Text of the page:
With high summer in full swing at Longmeadow, Monty Don is busy ensuring that his plants are making the most of the warmth and light. He puts to use the homemade fertilizer he made a few weeks ago and catches up with his tomato-growing trial to see how the different techniques are performing.
Carol Klein gets to grips with flowering dogwoods, perhaps the most aristocratic and elegant of all garden trees, and there's a visit to a magical topiary garden in Kent.
Blossom end rot
In Monty’s trial, the tomato plants in the grow bag are romping away but their fruit is the first to show signs of blossom end rot.
Blossom end rot is a physiological condition caused by an irregular water supply. When water is not constantly available to plant roots, calcium (a key nutrient in the soil or compost) can’t circulate fully around the plant and this leads to cell damage in the fruits.
Grow bags are notoriously difficult to keep consistently moist as they provide a very limited root space and can be tricky to fill with water. If you use grow bags, take extra care to ensure water is properly absorbed before draining out of the bags and the compost never fully dries out.
If you see blossom end rot on your tomatoes, don’t worry: affected fruits are inedible but new healthy fruits should form once watering is adjusted.
More about blossom end rot (apps.rhs.org.uk)
Topiary is a great gardening tradition which stretches back to Roman times and was revived during the Arts and Crafts period to become a key feature of the British cottage garden.
If you’re inspired by Charlotte Molesworth’s figures or Monty’s new Nigel project, why not create your own? Now is the season for pruning box, yew and privet but, before you do, consider what shapes the new growth could be trained into. For an instant effect, metal frames can be placed on top or around existing shrubs and trimmed into shape now.
For a list of gardens to visit and see great topiary, please scroll down to the end of this page.
More useful information about topiary (apps.rhs.org.uk)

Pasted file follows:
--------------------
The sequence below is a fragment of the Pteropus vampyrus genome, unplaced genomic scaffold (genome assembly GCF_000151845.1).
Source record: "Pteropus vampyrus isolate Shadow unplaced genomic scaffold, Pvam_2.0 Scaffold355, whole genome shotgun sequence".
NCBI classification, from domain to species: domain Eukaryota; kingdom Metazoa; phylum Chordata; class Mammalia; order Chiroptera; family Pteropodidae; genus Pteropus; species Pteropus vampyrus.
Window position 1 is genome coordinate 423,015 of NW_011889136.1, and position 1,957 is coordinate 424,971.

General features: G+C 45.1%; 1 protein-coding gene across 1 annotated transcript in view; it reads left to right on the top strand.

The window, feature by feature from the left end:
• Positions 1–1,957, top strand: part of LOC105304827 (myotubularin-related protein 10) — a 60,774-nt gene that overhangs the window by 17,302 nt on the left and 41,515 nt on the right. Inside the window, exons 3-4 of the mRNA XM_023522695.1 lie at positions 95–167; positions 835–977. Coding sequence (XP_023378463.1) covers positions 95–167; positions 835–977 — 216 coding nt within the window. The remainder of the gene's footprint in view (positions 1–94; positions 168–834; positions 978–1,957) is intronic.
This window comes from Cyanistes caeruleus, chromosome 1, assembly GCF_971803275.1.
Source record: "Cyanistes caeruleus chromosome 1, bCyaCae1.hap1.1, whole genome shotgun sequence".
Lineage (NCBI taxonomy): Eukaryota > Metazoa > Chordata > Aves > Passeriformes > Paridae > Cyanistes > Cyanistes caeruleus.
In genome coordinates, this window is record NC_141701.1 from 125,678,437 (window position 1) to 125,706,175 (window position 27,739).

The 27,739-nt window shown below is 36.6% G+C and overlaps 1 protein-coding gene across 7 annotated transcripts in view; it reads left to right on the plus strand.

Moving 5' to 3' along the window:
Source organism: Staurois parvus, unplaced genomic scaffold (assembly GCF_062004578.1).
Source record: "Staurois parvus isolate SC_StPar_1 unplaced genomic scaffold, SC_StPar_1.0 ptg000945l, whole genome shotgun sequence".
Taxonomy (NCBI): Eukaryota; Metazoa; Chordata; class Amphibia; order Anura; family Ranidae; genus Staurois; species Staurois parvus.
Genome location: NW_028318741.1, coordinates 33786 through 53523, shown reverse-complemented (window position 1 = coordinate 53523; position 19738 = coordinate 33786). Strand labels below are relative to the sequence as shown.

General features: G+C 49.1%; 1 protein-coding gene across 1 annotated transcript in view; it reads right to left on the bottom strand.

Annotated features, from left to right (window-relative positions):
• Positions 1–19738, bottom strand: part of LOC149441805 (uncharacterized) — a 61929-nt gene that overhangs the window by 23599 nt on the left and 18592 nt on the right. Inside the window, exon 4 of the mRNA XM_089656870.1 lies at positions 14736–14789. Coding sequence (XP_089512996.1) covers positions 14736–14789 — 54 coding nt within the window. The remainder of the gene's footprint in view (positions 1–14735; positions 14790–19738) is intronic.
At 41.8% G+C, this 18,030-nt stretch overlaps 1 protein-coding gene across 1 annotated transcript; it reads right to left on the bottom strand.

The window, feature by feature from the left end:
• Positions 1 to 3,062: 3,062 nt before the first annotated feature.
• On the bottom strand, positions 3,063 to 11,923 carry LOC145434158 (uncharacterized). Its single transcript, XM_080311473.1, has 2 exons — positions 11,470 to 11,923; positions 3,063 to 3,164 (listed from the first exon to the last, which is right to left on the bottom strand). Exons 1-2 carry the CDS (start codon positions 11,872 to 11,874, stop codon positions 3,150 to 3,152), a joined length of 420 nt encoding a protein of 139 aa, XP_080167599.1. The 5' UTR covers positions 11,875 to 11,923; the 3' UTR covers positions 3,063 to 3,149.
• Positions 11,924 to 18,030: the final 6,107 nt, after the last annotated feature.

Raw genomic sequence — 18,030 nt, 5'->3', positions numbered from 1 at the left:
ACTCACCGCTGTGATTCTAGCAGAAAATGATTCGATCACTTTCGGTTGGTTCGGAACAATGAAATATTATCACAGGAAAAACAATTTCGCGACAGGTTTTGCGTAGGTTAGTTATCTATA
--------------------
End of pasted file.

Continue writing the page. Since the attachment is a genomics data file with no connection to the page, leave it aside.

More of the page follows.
Jobs for the weekend: Water in dry weather
Watering can take up a lot of time at this point in the year so it’s important to do it efficiently. The best way to water is to give plants a soak not a sprinkle, be it a large pot or a border. Really drench them thoroughly; the roots will then go down deep meaning they’ll dry out less quickly and you’ll have to water them less often.
Jobs for the weekend: Plant out brassicas for next spring
Although these are the high days of summer, it’s time to plant out crops like purple sprouting broccoli for harvest next spring. Get it in the ground now and it can grow steadily through the rest of summer and autumn. Remember with all long-term brassicas: plant them firmly in the ground, stake them if necessary and give them plenty of space; about 2ft (60cm) between plants is ideal.
More about growing purple sprouting broccoli (www.rhs.org.uk)
Jobs for the weekend: Summer prune trained pears and apples
Mid to late summer is a good time to prune trained apples and pears, including espaliers, cordons and fans. Cut this year’s growth back to about 3 -5cm to create a short spur. This may seem drastic but it will restore the shape, allow light to ripen existing fruit and encourage the new spur to ripen and form fruit buds for next year’s crop.
For advice about summer pruning (apps.rhs.org.uk)
Top topiary to visit
Cumbria: Levens Hall (www.levenshall.co.uk)
Devon: Knightshayes Court (www.nationaltrust.org.uk)
Dorset: Mapperton House (www.mapperton.com)
Gloucestershire: Bourton House (www.bourtonhouse.com)
Gwynedd: Plas Brondanw (www.brondanw.org)
Hampshire: Hinton Ampner (www.nationaltrust.org.uk)
Kent: Hever Castle http://www.hevercastle.co.uk/
Rutland: Clipsham Yew Tree Avenue (www.discover-rutland.co.uk)
Shropshire: Wenlock Priory (www.english-heritage.org.uk)
Warwickshire: Packwood House (www.nationaltrust.org.uk)
|Series Editor||Liz Rumbold|